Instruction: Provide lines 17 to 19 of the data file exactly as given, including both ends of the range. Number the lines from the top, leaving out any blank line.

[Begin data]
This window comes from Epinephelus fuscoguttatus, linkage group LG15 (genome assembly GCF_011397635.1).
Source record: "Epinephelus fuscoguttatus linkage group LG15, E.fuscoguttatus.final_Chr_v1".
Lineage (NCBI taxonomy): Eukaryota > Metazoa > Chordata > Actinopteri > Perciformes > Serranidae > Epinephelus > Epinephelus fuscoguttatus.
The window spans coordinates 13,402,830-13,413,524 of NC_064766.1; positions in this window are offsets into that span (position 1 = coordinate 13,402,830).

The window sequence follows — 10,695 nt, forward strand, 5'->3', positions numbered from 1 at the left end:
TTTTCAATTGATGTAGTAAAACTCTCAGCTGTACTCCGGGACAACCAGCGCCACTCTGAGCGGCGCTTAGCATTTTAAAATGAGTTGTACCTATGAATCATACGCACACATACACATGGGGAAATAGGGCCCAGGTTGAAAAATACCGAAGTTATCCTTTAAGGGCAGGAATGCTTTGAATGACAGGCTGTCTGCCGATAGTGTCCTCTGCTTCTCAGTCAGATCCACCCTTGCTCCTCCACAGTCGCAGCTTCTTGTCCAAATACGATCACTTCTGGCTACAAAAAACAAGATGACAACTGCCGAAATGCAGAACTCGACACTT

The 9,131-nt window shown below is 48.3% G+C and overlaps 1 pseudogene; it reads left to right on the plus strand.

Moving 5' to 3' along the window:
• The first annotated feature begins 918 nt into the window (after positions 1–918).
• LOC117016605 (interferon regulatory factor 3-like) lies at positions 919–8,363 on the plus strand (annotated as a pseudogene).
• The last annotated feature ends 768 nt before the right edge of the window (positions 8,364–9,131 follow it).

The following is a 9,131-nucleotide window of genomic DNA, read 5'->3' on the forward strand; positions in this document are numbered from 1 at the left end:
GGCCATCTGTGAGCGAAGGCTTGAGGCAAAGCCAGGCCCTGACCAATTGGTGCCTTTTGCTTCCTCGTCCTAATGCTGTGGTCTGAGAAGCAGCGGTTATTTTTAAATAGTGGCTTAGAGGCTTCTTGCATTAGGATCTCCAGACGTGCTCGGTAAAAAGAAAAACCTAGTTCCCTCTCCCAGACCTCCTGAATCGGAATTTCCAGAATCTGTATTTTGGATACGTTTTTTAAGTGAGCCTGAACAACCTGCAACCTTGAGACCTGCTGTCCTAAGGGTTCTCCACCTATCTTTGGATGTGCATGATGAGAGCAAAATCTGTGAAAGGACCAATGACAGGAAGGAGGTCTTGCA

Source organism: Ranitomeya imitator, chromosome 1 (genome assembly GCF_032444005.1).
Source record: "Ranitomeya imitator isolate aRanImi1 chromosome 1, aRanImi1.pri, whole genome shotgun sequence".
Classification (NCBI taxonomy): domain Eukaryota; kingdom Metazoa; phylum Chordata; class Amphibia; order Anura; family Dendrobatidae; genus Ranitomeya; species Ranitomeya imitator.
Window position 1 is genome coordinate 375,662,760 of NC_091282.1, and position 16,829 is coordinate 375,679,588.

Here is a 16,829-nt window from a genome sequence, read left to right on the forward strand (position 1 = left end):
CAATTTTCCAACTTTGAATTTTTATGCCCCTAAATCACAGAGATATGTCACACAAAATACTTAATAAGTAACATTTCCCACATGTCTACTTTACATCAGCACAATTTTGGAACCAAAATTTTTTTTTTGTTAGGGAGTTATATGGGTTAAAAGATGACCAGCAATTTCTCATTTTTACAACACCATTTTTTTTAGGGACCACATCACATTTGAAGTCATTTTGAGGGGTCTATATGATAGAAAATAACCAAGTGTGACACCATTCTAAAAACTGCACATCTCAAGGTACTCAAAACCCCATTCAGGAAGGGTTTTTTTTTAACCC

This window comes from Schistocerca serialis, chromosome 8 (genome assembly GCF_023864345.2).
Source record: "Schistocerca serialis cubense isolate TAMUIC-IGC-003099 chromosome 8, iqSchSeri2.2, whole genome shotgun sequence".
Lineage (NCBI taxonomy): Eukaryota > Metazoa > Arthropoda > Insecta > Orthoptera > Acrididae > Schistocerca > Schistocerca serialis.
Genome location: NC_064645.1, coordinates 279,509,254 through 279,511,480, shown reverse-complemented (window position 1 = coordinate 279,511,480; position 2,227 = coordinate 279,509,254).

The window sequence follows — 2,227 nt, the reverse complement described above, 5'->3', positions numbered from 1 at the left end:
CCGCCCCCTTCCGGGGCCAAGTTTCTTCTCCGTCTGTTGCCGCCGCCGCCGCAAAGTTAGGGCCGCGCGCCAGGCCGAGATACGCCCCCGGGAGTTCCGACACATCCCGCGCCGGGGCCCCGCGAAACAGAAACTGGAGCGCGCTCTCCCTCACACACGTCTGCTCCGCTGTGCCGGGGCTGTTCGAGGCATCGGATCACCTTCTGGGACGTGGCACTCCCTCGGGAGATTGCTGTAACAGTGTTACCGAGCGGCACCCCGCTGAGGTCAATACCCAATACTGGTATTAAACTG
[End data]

Window position 1 is genome coordinate 375,662,760 of NC_091282.1, and position 16,829 is coordinate 375,679,588.

Here is a 16,829-nt window from a genome sequence, read left to right on the forward strand (position 1 = left end):
CAATTTTCCAACTTTGAATTTTTATGCCCCTAAATCACAGAGATATGTCACACAAAATACTTAATAAGTAACATTTCCCACATGTCTACTTTACATCAGCACAATTTTGGAACCAAAATTTTTTTTTTGTTAGGGAGTTATATGGGTTAAAAGATGACCAGCAATTTCTCATTTTTACAACACCATTTTTTTTAGGGACCACATCACATTTGAAGTCATTTTGAGGGGTCTATATGATAGAAAATAACCAAGTGTGACACCATTCTAAAAACTGCACATCTCAAGGTACTCAAAACCCCATTCAGGAAGGGTTTTTTTTTAACCC